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dlj
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Hand Fed Coal Stove: Vermont Castings Resolute
Baseburners & Antiques: Glenwood Baseheater #6
Coal Size/Type: Stove coal
Other Heating: Oil Furnace, electric space heaters
Location: Monroe, NY

Post Wed. Feb. 13, 2013 10:21 pm

pma wrote:Yes, original part: GBH 6 1909 44 on back. I assume it's cast...but not quite sure how to tell difference.

I have one in better shape- thought not perfect. Think I'm going to do a little bondo touch up and have a couple new ones cast. -also want to have a new air ring assembly cast. I'm a bit worried about the shrinkage though. Hoping gasket material/grinding (?) can compensate? Or perhaps a crimping (not sure of term) around circumference the jacket at the right area....slightly shrinking diameter of stove jacket in that area to match expected shrunken diameter of air ring due to recasting. Really don't know...no experience, just speculating...shrinkage may be minimal enough to not matter.
If I had the part in my hand I could tell you, and show you how to tell. Not so easy to explain... Man, that stove was run hot! Shrinkage is typically 1/8" per foot.
pma wrote:William, I wonder if is significantly cheaper to have copies cast from an original in batches...if so, might be worthwhile to group plan. [in other words, are two copies from an original double the price of one...or significantly less?] sure you save set up time/effort.
If you have several parts to put in the mold at once, then yes, you'd find the per piece cost drop noticeably. If you only have one part then you might not have much difference - doesn't hurt to ask though..

dj


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dlj
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Hand Fed Coal Stove: Vermont Castings Resolute
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Coal Size/Type: Stove coal
Other Heating: Oil Furnace, electric space heaters
Location: Monroe, NY

Post Wed. Feb. 13, 2013 10:21 pm

double post

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pma
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Baseburners & Antiques: Glenwood Modern Oak 116, Splendid Oak 81 (unfinished)
Stove/Furnace Make: glenwood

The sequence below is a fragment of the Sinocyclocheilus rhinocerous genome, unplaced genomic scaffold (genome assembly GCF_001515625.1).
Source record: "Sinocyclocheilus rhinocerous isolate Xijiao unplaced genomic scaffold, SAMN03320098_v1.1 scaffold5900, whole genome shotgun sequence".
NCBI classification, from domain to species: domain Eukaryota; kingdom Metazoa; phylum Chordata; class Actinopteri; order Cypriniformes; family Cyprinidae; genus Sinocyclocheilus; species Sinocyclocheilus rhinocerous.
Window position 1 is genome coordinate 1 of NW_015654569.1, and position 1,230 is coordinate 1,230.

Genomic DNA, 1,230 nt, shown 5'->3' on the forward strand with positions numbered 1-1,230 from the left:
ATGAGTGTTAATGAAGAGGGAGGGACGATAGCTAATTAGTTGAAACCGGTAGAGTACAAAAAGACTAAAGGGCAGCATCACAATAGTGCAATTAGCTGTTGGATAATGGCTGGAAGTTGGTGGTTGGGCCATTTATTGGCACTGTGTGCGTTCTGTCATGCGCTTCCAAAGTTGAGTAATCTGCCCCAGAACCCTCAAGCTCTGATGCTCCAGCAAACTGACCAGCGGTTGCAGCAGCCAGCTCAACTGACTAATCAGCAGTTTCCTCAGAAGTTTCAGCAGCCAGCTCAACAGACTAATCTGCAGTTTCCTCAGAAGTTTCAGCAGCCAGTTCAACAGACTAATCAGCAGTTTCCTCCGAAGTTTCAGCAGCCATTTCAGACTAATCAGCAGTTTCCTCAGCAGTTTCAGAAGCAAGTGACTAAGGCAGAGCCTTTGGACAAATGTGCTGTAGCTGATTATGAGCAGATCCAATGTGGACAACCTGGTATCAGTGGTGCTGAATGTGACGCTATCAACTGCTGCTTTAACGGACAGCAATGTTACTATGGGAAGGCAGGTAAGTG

Post Wed. Feb. 13, 2013 10:59 pm

dlj wrote:
pma wrote:Yes, original part: GBH 6 1909 44 on back. I assume it's cast...but not quite sure how to tell difference.

I have one in better shape- thought not perfect. Think I'm going to do a little bondo touch up and have a couple new ones cast. -also want to have a new air ring assembly cast. I'm a bit worried about the shrinkage though. Hoping gasket material/grinding (?) can compensate? Or perhaps a crimping (not sure of term) around circumference the jacket at the right area....slightly shrinking diameter of stove jacket in that area to match expected shrunken diameter of air ring due to recasting. Really don't know...no experience, just speculating...shrinkage may be minimal enough to not matter.
If I had the part in my hand I could tell you, and show you how to tell. Not so easy to explain... Man, that stove was run hot! Shrinkage is typically 1/8" per foot.
pma wrote:William, I wonder if is significantly cheaper to have copies cast from an original in batches...if so, might be worthwhile to group plan. [in other words, are two copies from an original double the price of one...or significantly less?] sure you save set up time/effort.
If you have several parts to put in the mold at once, then yes, you'd find the per piece cost drop noticeably. If you only have one part then you might not have much difference - doesn't hurt to ask though..

dj
yeh, looks like it sure was run hot-but I do think that area just really burns hot. The other grate I have is much better, but still has a bit of that lower central erosion due to heat. Strange to say, both rectangular backplates are near mint looking....odd.
Got 2 old 6's...with recasting and scrounging...may be able to refurbish them both-I'll at least get one. The attraction of doing two is suspected savings blasting & nickeling -general impression bigger batches will be cheaper -per poundwise.

ok then..looks like you save in casting by doing several different pieces at once, and not by multiple copies of the same original. Good to know.